This is among the reasons that female desire to make money remains hidden. We fear letting others see it because if others see it, we could suffer adverse reactions from them and negative consequences. This is all a big fear that I call the “fear of desire.” I want money, but I’m not entirely comfortable with others knowing that I want money.

Fear of desire is a huge thing. It shows up with you working for free. It shows up with you working for a nonprofit. It shows up with you taking your cash-generating business idea and offering it through a nonprofit that you create rather than a for-profit vehicle. All of this happened so much, I can’t even tell you. This latter case, taking your business and gutting its cash-generating potential by offering it through a nonprofit is a problem that hides in plain sight because never do women who start a nonprofit announced that they are doing so because they’re afraid that someone might know they want money. Women don’t say, “I want money but I’m afraid of what you’re going to think if I do, so I’m going to just set up this non-profit and forego cash in commerce.” No one announces what they’re doing when they’re doing this. Rather they speak in code, in euphemisms.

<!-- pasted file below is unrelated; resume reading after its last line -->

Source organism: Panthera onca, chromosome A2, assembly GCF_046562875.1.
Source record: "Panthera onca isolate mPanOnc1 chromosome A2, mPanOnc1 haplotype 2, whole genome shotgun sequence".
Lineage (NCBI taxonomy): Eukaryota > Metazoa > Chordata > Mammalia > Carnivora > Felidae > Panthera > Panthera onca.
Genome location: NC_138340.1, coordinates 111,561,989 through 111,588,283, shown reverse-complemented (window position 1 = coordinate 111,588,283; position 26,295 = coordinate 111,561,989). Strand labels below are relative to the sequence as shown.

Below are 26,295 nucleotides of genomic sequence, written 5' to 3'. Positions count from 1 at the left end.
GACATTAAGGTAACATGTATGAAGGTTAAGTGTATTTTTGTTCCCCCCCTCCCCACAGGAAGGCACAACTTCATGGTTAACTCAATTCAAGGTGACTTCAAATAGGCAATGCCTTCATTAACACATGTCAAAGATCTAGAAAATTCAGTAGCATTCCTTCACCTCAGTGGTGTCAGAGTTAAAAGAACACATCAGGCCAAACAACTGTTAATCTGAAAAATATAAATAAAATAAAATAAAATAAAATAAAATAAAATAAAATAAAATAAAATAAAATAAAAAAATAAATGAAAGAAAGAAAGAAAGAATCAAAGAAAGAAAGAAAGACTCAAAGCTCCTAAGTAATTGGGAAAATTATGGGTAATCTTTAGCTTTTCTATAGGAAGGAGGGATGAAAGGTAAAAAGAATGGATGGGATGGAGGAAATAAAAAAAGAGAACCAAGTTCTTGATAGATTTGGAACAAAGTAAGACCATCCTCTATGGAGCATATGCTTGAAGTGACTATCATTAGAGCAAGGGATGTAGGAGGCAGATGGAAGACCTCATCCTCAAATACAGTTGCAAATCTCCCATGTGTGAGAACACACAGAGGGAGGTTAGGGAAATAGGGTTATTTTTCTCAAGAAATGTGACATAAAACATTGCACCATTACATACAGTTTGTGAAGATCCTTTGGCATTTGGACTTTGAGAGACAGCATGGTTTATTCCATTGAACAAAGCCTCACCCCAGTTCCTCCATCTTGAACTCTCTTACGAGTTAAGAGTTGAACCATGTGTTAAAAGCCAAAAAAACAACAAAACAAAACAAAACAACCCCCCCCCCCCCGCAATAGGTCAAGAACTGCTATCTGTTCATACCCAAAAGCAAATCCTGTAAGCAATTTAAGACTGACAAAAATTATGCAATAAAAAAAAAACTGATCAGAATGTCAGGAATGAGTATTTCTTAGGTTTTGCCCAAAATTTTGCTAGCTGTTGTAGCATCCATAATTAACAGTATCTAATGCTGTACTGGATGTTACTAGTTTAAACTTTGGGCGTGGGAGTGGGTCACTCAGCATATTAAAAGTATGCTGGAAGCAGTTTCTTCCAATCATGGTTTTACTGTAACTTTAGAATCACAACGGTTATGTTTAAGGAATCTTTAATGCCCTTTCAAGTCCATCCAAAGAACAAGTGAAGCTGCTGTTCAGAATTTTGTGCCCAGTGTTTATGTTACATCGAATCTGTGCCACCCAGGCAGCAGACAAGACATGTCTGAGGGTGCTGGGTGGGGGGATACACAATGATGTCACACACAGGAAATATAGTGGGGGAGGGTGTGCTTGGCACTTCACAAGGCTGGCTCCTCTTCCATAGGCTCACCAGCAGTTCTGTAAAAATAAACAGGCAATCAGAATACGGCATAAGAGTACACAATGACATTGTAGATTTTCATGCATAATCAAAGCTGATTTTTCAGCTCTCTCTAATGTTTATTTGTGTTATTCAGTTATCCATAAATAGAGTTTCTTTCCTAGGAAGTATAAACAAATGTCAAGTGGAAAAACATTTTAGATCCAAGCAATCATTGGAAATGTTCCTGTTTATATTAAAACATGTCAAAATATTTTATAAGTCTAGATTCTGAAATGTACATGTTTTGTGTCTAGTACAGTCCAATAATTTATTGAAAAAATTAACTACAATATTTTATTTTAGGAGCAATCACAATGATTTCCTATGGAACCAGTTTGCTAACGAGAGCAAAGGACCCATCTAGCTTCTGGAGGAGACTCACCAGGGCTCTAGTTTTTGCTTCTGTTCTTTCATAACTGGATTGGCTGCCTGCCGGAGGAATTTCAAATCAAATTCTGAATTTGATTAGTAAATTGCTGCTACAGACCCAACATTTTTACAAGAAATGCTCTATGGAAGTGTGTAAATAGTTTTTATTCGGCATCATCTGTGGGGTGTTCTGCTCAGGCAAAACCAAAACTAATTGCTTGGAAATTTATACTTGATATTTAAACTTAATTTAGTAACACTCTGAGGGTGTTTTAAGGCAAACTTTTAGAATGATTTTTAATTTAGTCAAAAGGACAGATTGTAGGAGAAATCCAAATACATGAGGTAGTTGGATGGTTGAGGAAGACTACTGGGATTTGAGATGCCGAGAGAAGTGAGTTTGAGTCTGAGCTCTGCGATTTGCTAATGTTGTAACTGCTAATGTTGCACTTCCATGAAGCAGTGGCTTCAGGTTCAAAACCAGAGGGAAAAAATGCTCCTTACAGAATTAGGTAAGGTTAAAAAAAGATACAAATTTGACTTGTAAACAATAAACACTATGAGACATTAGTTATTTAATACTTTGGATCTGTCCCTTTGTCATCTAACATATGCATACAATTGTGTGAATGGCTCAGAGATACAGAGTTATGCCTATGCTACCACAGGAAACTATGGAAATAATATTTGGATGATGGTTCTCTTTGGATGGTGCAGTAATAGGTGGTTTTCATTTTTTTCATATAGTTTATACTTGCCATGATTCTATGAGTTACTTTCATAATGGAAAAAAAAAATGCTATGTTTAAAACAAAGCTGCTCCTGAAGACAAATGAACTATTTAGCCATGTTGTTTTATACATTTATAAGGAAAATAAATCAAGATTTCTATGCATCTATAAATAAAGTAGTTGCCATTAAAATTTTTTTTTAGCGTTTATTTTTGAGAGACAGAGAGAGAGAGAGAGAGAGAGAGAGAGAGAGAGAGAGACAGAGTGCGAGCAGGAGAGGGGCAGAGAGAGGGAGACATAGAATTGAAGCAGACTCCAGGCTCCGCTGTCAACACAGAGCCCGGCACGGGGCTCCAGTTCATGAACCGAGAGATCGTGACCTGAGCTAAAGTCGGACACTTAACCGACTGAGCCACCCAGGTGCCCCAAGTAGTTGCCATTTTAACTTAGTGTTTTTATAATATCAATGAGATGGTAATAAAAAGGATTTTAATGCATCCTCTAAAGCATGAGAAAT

And if you’re a woman who’s doing this to yourself, here’s how to decipher what’s happening. If you’re at risk of taking a great business idea and gutting its cash potential by setting it up as a nonprofit, you will know that’s the case if you hear yourself–here’s one litmus test,–if you hear yourself speaking in terms of community, that’s one test for this. If you have fear of desire, building a community feels very important, because when you’re focused on building a community–when the importance of community is the big focus of your efforts–then no one can accuse you of being in it for the cash. Building a community feels very safe. Building a business for a profit on the other hand, even if it does exactly the same thing that the nonprofit would, whatever the offer is, that feels less safe. Why? Because if you put it in a business instead of a nonprofit, people will know that you want cash. That’s the part that feels unsafe for many women. If you put your business idea in a nonprofit, people will believe that you want community, and this always feels safe because this is never something we fault women for. We applaud it.